The University added, “It is worth noting that Redeemer’s Student Senate has historically sponsored pro-life clubs, and Senate’s main concerns were related to student mental health, some activities and activism methods and concern for Redeemer’s reputation in the surrounding community.


However, both Van Maren and Bylsma noted that they were aware of concerns that were mentioned about having a pro-life club on campus. “We were more than willing to discuss and compromise on any concerns about having a pro-life club here at Redeemer,” they stated in a joint email.


Bylsma and Van Maren note that they plan to move forward with the idea of a student group advocating for awareness of abortion and its effect on people.


Van Maren noted that while the club proposal was denied by Student Senate, the group doesn’t need any funding. What they want is equal advertising opportunity. 


A topic like this comes with various personal, moral, and theological opinions. The University says it is committed to working with Student Senate to redevelop the club approval process, significantly increasing institutional involvement in the decision-making process.


Redeemer has a fiduciary responsibility to ensure that its facilities, infrastructure, brand, and resources are used for purposes that are in alignment with the university’s Reformed Christian educational mission, and as student clubs utilize these resources the university recognizes the need to work with Senate to develop a new approval process,” stated McBride. 


The university also noted that the institution holding a more prominent role in the club approval decision-making process is normal for other universities as well. 


On the topic of other universities, Van Maren noted that many other secular institutions also have pro-life clubs, citing the University of Toronto, York University, University of Waterloo, Carleton, Laurier, and McMaster.


Above all, the two proposed-club leaders just want to talk to fellow students about an issue that is important to them, and one that many people, both Christian and non-Christian, wrestle with.


Bylsma says, “Come talk to us, we’d love to talk to you about [the topic of abortion]. We’re not here to throw shade, we’re a university—we’re here to have discussions.”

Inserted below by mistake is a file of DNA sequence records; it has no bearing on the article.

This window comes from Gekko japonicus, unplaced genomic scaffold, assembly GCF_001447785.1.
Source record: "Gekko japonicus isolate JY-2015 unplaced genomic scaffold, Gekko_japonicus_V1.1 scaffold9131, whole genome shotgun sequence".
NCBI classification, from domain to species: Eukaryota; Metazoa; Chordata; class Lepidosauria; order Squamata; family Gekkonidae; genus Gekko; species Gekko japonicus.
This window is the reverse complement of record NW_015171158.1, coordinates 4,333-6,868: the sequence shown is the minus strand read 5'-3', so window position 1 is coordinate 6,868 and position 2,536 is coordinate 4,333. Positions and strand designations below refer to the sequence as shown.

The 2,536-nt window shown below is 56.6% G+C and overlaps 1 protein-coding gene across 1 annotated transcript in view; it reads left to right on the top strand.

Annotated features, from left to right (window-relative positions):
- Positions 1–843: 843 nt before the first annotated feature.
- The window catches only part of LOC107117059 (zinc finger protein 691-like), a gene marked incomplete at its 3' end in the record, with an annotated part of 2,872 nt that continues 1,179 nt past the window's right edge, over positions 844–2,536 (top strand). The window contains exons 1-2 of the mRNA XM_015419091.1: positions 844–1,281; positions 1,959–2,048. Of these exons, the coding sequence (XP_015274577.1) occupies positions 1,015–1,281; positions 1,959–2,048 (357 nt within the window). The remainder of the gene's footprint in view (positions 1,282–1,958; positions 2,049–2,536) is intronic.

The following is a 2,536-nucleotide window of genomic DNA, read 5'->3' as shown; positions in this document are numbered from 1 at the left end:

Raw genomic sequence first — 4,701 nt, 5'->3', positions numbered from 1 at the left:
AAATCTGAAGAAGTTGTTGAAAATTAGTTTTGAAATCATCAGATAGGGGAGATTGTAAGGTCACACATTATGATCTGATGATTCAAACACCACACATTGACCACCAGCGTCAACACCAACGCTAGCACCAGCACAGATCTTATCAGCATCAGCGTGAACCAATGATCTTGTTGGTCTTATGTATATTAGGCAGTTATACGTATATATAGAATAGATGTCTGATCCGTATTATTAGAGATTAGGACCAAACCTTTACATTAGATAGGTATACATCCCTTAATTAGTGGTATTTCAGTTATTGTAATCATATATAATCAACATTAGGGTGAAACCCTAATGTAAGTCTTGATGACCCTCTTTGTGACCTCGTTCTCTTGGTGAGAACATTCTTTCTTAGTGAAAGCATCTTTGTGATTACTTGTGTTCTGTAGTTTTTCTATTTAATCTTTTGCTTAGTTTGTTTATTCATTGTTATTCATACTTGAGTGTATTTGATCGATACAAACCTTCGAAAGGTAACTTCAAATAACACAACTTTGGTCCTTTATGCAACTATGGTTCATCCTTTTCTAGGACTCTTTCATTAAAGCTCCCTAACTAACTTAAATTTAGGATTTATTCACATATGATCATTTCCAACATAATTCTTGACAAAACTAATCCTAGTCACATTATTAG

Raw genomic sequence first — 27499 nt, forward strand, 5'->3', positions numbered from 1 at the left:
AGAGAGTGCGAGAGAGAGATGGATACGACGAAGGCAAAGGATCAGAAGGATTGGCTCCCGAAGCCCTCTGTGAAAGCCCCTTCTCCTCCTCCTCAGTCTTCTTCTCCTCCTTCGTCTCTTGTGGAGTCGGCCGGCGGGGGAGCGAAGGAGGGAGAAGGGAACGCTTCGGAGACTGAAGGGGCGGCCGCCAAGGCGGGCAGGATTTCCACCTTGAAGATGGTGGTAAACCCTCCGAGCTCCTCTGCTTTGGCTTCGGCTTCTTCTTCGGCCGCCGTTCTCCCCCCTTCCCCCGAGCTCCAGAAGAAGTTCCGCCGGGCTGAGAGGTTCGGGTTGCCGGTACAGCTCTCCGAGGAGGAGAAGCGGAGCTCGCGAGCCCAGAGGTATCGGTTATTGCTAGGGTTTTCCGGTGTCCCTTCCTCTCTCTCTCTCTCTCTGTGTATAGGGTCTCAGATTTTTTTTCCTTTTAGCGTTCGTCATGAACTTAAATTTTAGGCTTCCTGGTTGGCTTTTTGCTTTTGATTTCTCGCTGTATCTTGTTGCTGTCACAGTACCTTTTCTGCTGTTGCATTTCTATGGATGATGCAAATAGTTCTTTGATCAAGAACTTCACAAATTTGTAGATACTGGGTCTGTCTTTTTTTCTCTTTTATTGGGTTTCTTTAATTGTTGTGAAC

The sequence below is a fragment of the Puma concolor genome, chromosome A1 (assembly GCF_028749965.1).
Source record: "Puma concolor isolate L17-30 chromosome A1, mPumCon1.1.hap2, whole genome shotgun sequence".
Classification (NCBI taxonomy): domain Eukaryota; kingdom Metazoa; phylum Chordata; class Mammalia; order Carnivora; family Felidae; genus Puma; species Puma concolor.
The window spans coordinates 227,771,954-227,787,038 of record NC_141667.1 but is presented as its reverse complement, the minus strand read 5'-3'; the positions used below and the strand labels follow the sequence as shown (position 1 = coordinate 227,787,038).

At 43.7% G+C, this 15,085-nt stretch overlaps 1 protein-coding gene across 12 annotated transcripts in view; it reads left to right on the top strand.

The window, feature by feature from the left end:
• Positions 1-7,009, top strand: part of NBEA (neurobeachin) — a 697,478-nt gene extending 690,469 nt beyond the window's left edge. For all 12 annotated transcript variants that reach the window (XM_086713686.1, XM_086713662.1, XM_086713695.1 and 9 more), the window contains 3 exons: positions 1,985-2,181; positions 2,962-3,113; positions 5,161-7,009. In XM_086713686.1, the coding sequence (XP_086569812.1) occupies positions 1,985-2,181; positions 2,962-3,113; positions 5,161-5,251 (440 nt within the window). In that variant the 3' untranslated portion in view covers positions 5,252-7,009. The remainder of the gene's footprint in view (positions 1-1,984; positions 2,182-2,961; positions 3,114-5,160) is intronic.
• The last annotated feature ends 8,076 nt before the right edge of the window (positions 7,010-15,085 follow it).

She also noted that they don’t have to change your mind and you don’t have to change theirs. It’s about dialogue. 


“We want to have these conversations,” said Van Maren. “People are passionate, and there’s room to have these conversations.”


Bylsma noted that the pro-life position on reproductive rights stems right from a Biblical way of thinking, emphasizing life and dignity.


But, if campus life would benefit from a pro-life club as much as some think it would, would the student body not benefit from a pro-choice club too? Bylsma and Van Maren aren’t sure.


“I think the idea of an open conversation would be good. I’m obviously trying to put [my] bias aside…abortion comes with a lot of trauma,” said Bylsma.


“The downside is that there is a lot of violence and anger tied up in the topic. That’s where the nervousness comes in and we don’t want that,” the two proposed club leaders affirmatively agree.


What both students do believe is that the University should have a position on the topic. 


“Make a concrete stance, regardless of whether it makes people mad, and stand by it,” says Bylsma. 


They believe the University should have a position on the topic of abortion, as it should with other various social topics, upon consultation with students, donors, and more importantly, Scripture. This would be a very welcomed act of supporting and recognizing Redeemer’s own Student Senate that was elected by the student body, and not leaving it out to dry when dealing with controversial and difficult social justice topics such as this.